When faced with fear, it’s essential to bring your creative expertise together with your client’s goals in order to create a new culture, improve client relationships and grow internally. In order to do so, that sometimes requires discovering connections you may not have seen before. This not only expands your offerings and makes them more accessible to a broader clientele, but is also critical to the growth of your business.
Every entrepreneur has opportunities to expand into an unfamiliar market or meet new prospects in unexpected places: the next time this happens, follow the fear — and do it anyway.
Break out of scripted roles and create new ones
In 2013, I was approached to write a book. It was then that my inner voices started their harangue. Who do I think I am? I’m not a writer! Those voices had a valid point, and it might have stopped me. But I am a performer. In fact, we are all performers. When actors play characters, the reason they can do it is not because they’re talented (though that is why we pay to see them). They can do it because they’re human! We can all perform as who we’re not (yet) on the way to becoming who we want to be, and if I was going to write a book, I was going to need a new character.
Get to work, research, get a coach if you need one and rehearse. You may have to master a new type of performance, but it can be done. What’s a new role you’d like to try in your business?
Speaking of ensembles, building them has been a crucial driver of our ongoing success. As I grew into my author role, the Performance of a Lifetime ensemble had its own new performance to create. I moved out of most day-to-day decision-making, and what followed was no less than a total reorganization of the business, with every member of the team stepping up. Everyone supported one another in performing ”bigger” — moving into new roles with new responsibilities, and often doing it before they knew how. The support of the ensemble made it possible to produce better processes, a new infrastructure — and a new record for revenue in the year that followed.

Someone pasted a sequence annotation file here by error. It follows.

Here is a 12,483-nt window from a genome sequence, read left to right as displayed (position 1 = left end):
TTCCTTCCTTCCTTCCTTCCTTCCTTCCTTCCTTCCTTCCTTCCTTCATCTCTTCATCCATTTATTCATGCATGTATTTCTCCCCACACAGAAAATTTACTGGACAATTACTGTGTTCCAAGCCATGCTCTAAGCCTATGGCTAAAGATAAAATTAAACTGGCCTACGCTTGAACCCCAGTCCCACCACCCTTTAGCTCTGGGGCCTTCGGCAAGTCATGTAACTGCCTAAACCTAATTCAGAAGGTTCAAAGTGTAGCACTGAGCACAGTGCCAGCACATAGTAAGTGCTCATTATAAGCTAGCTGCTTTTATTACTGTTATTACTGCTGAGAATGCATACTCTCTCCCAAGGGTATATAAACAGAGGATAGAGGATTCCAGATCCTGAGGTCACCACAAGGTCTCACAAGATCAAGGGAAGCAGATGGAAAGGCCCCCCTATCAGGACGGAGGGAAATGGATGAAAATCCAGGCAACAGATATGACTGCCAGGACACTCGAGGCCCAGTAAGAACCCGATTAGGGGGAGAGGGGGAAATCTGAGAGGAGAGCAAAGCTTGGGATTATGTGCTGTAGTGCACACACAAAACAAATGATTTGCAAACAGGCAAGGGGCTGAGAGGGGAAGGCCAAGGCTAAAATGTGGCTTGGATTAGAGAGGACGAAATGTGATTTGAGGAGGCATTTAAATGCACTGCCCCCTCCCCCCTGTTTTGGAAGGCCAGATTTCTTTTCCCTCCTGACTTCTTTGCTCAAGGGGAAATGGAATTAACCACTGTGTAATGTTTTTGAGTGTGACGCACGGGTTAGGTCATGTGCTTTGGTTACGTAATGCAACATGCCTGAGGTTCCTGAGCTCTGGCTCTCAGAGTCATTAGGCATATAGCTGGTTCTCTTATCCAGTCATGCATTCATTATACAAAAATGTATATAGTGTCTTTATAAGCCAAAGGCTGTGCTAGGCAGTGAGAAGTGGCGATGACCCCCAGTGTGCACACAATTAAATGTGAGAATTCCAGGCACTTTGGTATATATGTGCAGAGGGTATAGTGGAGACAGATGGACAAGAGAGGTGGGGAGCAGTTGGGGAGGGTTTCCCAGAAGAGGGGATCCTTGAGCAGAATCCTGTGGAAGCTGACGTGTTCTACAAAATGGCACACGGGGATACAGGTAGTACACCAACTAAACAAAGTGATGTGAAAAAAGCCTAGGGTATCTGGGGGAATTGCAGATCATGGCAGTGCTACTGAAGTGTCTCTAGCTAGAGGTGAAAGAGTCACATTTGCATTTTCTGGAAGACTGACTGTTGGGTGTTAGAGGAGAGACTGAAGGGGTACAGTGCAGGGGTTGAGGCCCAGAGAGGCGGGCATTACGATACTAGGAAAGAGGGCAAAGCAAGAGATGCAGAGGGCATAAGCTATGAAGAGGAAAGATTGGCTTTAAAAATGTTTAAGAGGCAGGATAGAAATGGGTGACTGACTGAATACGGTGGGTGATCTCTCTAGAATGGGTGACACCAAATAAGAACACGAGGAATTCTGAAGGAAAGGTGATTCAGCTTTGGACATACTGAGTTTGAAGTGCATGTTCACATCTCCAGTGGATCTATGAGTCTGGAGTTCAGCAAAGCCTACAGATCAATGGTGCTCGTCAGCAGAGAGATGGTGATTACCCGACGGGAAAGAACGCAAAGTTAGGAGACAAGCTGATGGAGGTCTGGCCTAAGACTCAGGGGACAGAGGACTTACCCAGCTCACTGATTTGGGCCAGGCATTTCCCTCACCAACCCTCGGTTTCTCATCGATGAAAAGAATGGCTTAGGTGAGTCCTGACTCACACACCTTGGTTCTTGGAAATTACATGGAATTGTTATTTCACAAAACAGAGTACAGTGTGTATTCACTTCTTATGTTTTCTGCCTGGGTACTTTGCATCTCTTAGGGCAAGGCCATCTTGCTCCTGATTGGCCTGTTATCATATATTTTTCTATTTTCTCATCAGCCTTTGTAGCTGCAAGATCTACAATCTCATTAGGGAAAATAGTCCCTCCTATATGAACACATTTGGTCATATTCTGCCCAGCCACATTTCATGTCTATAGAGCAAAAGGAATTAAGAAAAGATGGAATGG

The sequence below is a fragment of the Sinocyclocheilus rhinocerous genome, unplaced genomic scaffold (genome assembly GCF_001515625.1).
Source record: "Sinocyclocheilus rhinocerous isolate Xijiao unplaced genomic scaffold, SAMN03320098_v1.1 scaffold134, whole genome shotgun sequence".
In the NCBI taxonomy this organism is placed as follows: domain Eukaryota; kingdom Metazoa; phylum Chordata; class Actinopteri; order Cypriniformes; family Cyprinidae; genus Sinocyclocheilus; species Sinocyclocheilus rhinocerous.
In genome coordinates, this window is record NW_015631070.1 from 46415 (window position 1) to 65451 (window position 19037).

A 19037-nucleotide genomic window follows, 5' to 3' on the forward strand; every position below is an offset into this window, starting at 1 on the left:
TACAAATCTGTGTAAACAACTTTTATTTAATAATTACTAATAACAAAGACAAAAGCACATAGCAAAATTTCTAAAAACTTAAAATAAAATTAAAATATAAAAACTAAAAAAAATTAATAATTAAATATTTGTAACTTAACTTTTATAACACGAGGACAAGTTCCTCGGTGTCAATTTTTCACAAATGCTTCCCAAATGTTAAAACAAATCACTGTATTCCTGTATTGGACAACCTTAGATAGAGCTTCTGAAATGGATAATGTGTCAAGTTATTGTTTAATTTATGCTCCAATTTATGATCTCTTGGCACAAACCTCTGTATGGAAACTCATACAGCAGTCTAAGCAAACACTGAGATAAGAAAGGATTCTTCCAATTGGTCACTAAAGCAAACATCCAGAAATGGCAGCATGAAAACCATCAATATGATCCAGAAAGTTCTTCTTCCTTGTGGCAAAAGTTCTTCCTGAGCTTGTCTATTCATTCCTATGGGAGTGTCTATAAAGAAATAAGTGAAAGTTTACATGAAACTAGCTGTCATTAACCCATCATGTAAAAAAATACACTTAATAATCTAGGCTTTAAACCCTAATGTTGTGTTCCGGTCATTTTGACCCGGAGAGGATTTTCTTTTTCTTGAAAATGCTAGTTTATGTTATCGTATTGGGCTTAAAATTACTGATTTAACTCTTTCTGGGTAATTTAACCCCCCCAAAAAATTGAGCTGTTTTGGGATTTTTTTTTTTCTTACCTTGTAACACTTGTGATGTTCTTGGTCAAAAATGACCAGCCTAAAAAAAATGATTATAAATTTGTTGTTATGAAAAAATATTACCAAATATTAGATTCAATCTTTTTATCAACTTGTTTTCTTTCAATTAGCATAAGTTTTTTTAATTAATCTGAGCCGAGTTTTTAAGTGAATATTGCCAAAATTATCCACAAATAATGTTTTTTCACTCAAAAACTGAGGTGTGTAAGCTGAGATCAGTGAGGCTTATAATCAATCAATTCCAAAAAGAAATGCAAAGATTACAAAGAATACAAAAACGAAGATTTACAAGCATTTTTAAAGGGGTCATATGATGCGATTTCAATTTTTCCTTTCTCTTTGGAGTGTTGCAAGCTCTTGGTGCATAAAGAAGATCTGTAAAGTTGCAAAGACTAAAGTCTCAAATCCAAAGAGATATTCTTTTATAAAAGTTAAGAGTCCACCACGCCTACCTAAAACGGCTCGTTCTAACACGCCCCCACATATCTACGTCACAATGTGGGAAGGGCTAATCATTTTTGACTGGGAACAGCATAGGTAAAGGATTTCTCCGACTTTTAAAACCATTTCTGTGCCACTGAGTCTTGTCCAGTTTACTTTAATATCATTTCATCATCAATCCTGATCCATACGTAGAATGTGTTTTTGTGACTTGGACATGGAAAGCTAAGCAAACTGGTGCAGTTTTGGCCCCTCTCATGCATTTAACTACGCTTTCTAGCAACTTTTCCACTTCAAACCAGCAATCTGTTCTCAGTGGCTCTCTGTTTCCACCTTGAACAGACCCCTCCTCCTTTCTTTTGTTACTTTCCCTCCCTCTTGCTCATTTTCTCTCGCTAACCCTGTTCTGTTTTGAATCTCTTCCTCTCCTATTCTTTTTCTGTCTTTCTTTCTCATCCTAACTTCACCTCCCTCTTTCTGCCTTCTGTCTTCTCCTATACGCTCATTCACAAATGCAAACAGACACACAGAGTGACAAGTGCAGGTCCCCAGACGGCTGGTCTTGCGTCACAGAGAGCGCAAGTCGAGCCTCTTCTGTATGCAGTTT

Grow your team at your own startup! Invest in your team members with opportunities to stretch, take on new roles and collaborate.
Create with crap
As you’ve seen, our story is as full of lackluster situations as any other, including the usual challenges we all have to deal with (think email server goes down, your business partner is a jerk, your client just narrowed the scope of your big project and lowered your fees, your car won’t start).
Counterintuitive as it may seem, we can create with this crap. I told you about the idea of the “offer.” When you relate to crappy circumstances as “offers” and not “problems,” everything changes. If the crap is an offer, then by definition, you have to build upon it. This can actually be a gift! It raises your game and leads to new ideas and approaches in response.
Creating your performance of (a lot of) growth
Taken together, the above practices are performing who you’re not…yet. We refer to this the Becoming Principle, and it blends the tools of performance and improvisation with the science of performative psychology to help leaders and organizations grow their people and their businesses. As I hope I’ve shown, it’s been vital to our own growth, as it can be to yours.
What (and how) are you (and your business) becoming?